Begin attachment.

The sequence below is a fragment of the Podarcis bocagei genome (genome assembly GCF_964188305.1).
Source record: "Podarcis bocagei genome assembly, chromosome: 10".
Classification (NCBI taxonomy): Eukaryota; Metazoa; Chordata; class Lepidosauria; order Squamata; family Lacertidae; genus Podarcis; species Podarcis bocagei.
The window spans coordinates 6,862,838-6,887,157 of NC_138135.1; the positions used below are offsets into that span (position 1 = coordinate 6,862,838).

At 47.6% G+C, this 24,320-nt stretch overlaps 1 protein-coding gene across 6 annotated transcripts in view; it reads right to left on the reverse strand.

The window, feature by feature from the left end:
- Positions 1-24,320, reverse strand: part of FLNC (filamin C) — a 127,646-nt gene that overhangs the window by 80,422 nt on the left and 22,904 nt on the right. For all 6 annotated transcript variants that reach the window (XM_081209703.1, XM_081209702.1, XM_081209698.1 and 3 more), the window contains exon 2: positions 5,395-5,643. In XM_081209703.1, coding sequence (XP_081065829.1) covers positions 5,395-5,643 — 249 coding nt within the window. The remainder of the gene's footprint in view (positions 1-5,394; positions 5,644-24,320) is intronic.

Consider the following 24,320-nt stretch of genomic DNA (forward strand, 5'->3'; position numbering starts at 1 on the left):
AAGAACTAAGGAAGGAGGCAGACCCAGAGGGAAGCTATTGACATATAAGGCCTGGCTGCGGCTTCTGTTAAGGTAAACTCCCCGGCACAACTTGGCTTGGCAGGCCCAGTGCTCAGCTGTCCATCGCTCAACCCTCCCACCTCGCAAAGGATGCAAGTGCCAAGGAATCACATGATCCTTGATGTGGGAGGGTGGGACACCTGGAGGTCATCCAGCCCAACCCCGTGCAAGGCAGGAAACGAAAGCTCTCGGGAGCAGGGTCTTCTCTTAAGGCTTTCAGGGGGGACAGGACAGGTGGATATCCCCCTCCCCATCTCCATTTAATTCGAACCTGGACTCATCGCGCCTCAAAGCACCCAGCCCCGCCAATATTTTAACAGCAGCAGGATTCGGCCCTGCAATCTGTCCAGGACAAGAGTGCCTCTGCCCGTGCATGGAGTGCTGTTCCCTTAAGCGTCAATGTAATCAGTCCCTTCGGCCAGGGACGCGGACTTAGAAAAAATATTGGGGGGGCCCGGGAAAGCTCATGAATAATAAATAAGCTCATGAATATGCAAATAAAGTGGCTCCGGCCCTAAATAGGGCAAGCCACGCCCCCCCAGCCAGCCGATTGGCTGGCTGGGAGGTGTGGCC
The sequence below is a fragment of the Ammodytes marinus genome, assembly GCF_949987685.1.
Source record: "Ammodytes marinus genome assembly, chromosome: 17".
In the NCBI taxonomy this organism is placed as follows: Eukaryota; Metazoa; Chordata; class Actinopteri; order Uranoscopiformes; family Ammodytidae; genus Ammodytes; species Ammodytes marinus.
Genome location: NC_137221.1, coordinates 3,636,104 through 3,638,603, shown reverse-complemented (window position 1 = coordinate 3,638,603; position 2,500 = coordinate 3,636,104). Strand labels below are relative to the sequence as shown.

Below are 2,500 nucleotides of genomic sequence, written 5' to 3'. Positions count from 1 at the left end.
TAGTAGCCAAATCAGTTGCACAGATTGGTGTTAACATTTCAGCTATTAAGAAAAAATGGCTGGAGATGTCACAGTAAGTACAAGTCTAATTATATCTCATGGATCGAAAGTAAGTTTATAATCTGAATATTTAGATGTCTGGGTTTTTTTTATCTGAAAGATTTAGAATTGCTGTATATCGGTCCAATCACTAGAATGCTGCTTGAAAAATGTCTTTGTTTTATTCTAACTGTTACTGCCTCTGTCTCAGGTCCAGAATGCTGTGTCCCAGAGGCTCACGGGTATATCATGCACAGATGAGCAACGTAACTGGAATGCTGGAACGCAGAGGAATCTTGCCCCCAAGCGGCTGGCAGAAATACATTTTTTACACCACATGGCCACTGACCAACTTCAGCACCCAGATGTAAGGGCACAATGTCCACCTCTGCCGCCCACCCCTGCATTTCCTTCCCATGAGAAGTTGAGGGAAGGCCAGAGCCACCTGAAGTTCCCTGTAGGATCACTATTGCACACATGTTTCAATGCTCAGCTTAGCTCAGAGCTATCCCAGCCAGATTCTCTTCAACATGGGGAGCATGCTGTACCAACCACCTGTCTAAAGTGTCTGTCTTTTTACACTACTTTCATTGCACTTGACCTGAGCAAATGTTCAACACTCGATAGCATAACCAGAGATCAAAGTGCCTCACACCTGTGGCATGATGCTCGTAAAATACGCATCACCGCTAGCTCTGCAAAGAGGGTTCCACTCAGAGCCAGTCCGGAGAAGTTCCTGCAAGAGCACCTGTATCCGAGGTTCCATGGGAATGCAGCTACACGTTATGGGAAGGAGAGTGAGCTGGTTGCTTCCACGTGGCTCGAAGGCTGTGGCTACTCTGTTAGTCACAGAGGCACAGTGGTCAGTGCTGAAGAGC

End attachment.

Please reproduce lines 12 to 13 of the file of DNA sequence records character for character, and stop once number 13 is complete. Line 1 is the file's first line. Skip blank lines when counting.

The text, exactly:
In the NCBI taxonomy this organism is placed as follows: Eukaryota; Metazoa; Chordata; class Actinopteri; order Uranoscopiformes; family Ammodytidae; genus Ammodytes; species Ammodytes marinus.
Genome location: NC_137221.1, coordinates 3,636,104 through 3,638,603, shown reverse-complemented (window position 1 = coordinate 3,638,603; position 2,500 = coordinate 3,636,104). Strand labels below are relative to the sequence as shown.